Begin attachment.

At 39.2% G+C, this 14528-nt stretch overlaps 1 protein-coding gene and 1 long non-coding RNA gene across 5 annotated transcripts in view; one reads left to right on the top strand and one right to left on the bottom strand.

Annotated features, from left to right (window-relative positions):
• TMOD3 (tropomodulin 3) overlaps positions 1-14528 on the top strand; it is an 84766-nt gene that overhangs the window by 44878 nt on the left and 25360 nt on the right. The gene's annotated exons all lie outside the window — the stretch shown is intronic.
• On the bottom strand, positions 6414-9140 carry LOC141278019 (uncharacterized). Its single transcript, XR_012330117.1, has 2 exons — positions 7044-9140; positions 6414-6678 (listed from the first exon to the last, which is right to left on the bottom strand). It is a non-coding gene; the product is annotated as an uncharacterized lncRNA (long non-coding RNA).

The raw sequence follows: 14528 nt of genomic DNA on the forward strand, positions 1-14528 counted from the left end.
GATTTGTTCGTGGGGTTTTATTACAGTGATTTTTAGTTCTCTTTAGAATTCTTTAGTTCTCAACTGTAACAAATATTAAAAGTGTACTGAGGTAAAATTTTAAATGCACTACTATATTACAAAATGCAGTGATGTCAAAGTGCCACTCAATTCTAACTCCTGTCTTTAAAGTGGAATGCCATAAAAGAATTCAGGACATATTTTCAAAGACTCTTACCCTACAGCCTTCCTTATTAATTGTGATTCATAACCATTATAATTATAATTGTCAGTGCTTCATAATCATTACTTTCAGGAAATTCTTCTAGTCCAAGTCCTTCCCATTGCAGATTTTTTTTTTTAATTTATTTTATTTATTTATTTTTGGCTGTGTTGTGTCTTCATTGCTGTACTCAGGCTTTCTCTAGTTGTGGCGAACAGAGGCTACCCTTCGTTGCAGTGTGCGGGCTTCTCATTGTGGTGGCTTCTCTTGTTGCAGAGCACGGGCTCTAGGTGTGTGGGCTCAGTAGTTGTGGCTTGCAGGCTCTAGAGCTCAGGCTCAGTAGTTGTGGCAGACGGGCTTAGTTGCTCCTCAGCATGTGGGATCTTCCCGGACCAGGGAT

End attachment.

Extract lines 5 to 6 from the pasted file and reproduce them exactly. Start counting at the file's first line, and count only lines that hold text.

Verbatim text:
The raw sequence follows: 14528 nt of genomic DNA on the forward strand, positions 1-14528 counted from the left end.
GATTTGTTCGTGGGGTTTTATTACAGTGATTTTTAGTTCTCTTTAGAATTCTTTAGTTCTCAACTGTAACAAATATTAAAAGTGTACTGAGGTAAAATTTTAAATGCACTACTATATTACAAAATGCAGTGATGTCAAAGTGCCACTCAATTCTAACTCCTGTCTTTAAAGTGGAATGCCATAAAAGAATTCAGGACATATTTTCAAAGACTCTTACCCTACAGCCTTCCTTATTAATTGTGATTCATAACCATTATAATTATAATTGTCAGTGCTTCATAATCATTACTTTCAGGAAATTCTTCTAGTCCAAGTCCTTCCCATTGCAGATTTTTTTTTTTAATTTATTTTATTTATTTATTTTTGGCTGTGTTGTGTCTTCATTGCTGTACTCAGGCTTTCTCTAGTTGTGGCGAACAGAGGCTACCCTTCGTTGCAGTGTGCGGGCTTCTCATTGTGGTGGCTTCTCTTGTTGCAGAGCACGGGCTCTAGGTGTGTGGGCTCAGTAGTTGTGGCTTGCAGGCTCTAGAGCTCAGGCTCAGTAGTTGTGGCAGACGGGCTTAGTTGCTCCTCAGCATGTGGGATCTTCCCGGACCAGGGAT